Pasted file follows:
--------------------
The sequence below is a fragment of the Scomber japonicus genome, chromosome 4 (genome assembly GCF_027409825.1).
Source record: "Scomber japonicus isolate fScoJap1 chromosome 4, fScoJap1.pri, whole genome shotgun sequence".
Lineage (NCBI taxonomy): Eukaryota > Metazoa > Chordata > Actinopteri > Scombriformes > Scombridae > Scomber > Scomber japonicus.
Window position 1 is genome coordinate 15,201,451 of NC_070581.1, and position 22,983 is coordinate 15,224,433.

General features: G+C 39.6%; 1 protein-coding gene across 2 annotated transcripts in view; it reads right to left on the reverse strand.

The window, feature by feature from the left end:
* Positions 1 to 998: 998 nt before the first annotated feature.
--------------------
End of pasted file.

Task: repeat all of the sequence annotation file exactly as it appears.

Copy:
The sequence below is a fragment of the Scomber japonicus genome, chromosome 4 (genome assembly GCF_027409825.1).
Source record: "Scomber japonicus isolate fScoJap1 chromosome 4, fScoJap1.pri, whole genome shotgun sequence".
Lineage (NCBI taxonomy): Eukaryota > Metazoa > Chordata > Actinopteri > Scombriformes > Scombridae > Scomber > Scomber japonicus.
Window position 1 is genome coordinate 15,201,451 of NC_070581.1, and position 22,983 is coordinate 15,224,433.

General features: G+C 39.6%; 1 protein-coding gene across 2 annotated transcripts in view; it reads right to left on the reverse strand.

The window, feature by feature from the left end:
* Positions 1 to 998: 998 nt before the first annotated feature.